This is Week 3 of our second set of 52 weeks of topics for readers (and me!) to start a genealogy journal. Please join us for Sharing Memories - A Genealogy Journey by Over the years I've learned that keeping a journal is not always easy. Yet it's important for future generations. If we want to preserve the past, our own memories will one day be as valuable as those of our great-grandmothers. Our descendants will be thrilled to find a journal chronicling our lives and the lives of our parents and grand-parents.
This weeks' topic is Cooking. I have very strong memories of my mom's cooking. No doubt most of you do too, some may even remember grandma's cooking. I thought it would be fun to share those memories.
* What was your favourite food that your mom cooked?
* Do you remember the smells in the kitchen?
* Have you copied your mom or grandmother's recipes to save them?
* Did you ever get to eat your Grandmother's food?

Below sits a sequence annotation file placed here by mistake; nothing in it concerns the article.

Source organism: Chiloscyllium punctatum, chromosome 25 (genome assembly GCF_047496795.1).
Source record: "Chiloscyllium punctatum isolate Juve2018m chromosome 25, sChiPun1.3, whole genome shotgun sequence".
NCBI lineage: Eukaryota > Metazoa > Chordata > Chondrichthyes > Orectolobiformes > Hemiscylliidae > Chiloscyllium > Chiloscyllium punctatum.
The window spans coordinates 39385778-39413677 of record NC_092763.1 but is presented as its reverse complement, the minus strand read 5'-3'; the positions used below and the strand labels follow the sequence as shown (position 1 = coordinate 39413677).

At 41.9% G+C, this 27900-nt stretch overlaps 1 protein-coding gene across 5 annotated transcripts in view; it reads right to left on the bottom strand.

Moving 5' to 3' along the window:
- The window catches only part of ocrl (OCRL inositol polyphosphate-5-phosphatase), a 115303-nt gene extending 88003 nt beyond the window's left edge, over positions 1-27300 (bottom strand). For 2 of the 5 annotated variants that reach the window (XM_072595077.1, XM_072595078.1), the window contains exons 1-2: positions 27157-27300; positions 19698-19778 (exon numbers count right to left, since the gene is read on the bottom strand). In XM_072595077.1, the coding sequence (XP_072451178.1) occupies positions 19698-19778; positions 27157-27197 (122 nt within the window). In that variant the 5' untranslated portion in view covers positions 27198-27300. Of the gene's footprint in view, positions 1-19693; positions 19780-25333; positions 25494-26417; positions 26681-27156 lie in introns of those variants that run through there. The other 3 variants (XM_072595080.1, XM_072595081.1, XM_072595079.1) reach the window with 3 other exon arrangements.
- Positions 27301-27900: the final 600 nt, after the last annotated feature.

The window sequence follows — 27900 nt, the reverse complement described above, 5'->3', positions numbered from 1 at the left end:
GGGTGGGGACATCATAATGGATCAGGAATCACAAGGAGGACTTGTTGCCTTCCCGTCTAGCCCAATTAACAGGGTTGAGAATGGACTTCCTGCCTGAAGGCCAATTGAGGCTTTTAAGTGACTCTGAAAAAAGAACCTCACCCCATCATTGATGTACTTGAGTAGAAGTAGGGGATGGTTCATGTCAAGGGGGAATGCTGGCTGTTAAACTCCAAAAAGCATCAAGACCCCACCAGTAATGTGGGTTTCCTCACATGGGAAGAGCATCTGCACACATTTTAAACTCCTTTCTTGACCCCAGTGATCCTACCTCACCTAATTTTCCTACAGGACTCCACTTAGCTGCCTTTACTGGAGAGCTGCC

I'm not sure if I had any favorite foods that my mother cooked. She was a pretty good cook. I do remember that when we had meatloaf, mom always made two of them. One with onions and one without! With nine kids in the family, we undoubtedly needed two anyway. Another thing we had frequently was "mock chicken legs". This was cubes of meat, placed on wood skewers, dipped in seasoned flour and browned in a skillet. The meat was specifically ordered from the butcher and came with the skewers. The only thing I can remember not liking were the parsnips served every Thanksgiving, and only at Thanksgiving. I remember the smells of onion sauteing, and bacon frying. Who can forget the smell of fresh coffee perking?
Recently I attempted to re-create my grandmother Bockie's version of Lapscus, a Norwegian stew. I think I was successful since it tasted like I remembered. Bockie also made a wicked cherry pie after we pitted the cherries from the tree in the backyard. When I was in Boarding School, we were served a dessert called Prune Whip. None of the girls would touch it even when the nuns said we would sit there until we ate it. I didn't mind because that was another of the dishes my grandmother had made for us.
The Swiss Steak and Porcupine Meatballs that I have taught my granddaughters are meals I had as a child. The Sunday dinner that my grandchildren eat is the same one their mother ate while she was growing up.
When I got married, I received several of my mother's recipe books. They were about 9 x 12 and paper covered. I think is was a series by Betty Crocker in the 1940s. Lots of good recipes there.